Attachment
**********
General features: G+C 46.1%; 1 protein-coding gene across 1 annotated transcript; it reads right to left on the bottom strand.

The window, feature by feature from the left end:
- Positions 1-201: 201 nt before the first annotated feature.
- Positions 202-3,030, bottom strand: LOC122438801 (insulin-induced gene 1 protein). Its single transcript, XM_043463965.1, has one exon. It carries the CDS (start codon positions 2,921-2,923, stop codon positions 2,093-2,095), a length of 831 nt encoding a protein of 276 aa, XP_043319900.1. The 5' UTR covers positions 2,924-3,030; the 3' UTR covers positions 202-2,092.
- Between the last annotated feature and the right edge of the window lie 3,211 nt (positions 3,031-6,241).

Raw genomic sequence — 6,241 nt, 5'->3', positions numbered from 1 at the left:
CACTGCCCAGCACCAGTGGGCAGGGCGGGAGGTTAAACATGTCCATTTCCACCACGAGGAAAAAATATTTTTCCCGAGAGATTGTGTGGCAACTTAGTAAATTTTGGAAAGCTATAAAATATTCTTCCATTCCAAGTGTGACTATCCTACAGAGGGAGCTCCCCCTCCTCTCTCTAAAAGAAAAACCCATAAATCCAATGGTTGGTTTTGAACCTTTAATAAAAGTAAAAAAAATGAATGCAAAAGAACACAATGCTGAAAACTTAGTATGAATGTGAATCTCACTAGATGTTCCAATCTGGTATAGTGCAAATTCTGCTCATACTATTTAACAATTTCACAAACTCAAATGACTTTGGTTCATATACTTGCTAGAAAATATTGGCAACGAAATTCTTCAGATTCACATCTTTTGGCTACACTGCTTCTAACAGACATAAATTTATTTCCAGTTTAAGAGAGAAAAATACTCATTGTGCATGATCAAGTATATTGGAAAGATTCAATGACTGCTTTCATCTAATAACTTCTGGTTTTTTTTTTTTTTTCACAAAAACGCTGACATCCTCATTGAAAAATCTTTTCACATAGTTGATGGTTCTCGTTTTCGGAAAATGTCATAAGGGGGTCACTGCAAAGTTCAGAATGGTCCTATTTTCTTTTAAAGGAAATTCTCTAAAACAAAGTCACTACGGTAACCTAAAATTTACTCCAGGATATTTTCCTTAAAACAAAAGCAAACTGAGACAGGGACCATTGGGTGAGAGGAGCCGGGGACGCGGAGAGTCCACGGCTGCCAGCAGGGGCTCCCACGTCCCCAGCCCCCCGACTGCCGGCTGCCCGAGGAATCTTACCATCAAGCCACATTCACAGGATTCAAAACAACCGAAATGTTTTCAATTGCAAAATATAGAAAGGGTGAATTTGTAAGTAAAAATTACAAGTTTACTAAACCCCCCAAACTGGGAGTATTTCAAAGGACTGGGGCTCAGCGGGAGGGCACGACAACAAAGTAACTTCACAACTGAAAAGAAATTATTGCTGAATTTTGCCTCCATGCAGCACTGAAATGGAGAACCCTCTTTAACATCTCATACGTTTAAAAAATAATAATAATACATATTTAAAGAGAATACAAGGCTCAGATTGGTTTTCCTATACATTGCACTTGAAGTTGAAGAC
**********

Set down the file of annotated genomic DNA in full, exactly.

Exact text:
General features: G+C 46.1%; 1 protein-coding gene across 1 annotated transcript; it reads right to left on the bottom strand.

The window, feature by feature from the left end:
- Positions 1-201: 201 nt before the first annotated feature.
- Positions 202-3,030, bottom strand: LOC122438801 (insulin-induced gene 1 protein). Its single transcript, XM_043463965.1, has one exon. It carries the CDS (start codon positions 2,921-2,923, stop codon positions 2,093-2,095), a length of 831 nt encoding a protein of 276 aa, XP_043319900.1. The 5' UTR covers positions 2,924-3,030; the 3' UTR covers positions 202-2,092.
- Between the last annotated feature and the right edge of the window lie 3,211 nt (positions 3,031-6,241).

Raw genomic sequence — 6,241 nt, 5'->3', positions numbered from 1 at the left:
CACTGCCCAGCACCAGTGGGCAGGGCGGGAGGTTAAACATGTCCATTTCCACCACGAGGAAAAAATATTTTTCCCGAGAGATTGTGTGGCAACTTAGTAAATTTTGGAAAGCTATAAAATATTCTTCCATTCCAAGTGTGACTATCCTACAGAGGGAGCTCCCCCTCCTCTCTCTAAAAGAAAAACCCATAAATCCAATGGTTGGTTTTGAACCTTTAATAAAAGTAAAAAAAATGAATGCAAAAGAACACAATGCTGAAAACTTAGTATGAATGTGAATCTCACTAGATGTTCCAATCTGGTATAGTGCAAATTCTGCTCATACTATTTAACAATTTCACAAACTCAAATGACTTTGGTTCATATACTTGCTAGAAAATATTGGCAACGAAATTCTTCAGATTCACATCTTTTGGCTACACTGCTTCTAACAGACATAAATTTATTTCCAGTTTAAGAGAGAAAAATACTCATTGTGCATGATCAAGTATATTGGAAAGATTCAATGACTGCTTTCATCTAATAACTTCTGGTTTTTTTTTTTTTTTCACAAAAACGCTGACATCCTCATTGAAAAATCTTTTCACATAGTTGATGGTTCTCGTTTTCGGAAAATGTCATAAGGGGGTCACTGCAAAGTTCAGAATGGTCCTATTTTCTTTTAAAGGAAATTCTCTAAAACAAAGTCACTACGGTAACCTAAAATTTACTCCAGGATATTTTCCTTAAAACAAAAGCAAACTGAGACAGGGACCATTGGGTGAGAGGAGCCGGGGACGCGGAGAGTCCACGGCTGCCAGCAGGGGCTCCCACGTCCCCAGCCCCCCGACTGCCGGCTGCCCGAGGAATCTTACCATCAAGCCACATTCACAGGATTCAAAACAACCGAAATGTTTTCAATTGCAAAATATAGAAAGGGTGAATTTGTAAGTAAAAATTACAAGTTTACTAAACCCCCCAAACTGGGAGTATTTCAAAGGACTGGGGCTCAGCGGGAGGGCACGACAACAAAGTAACTTCACAACTGAAAAGAAATTATTGCTGAATTTTGCCTCCATGCAGCACTGAAATGGAGAACCCTCTTTAACATCTCATACGTTTAAAAAATAATAATAATACATATTTAAAGAGAATACAAGGCTCAGATTGGTTTTCCTATACATTGCACTTGAAGTTGAAGAC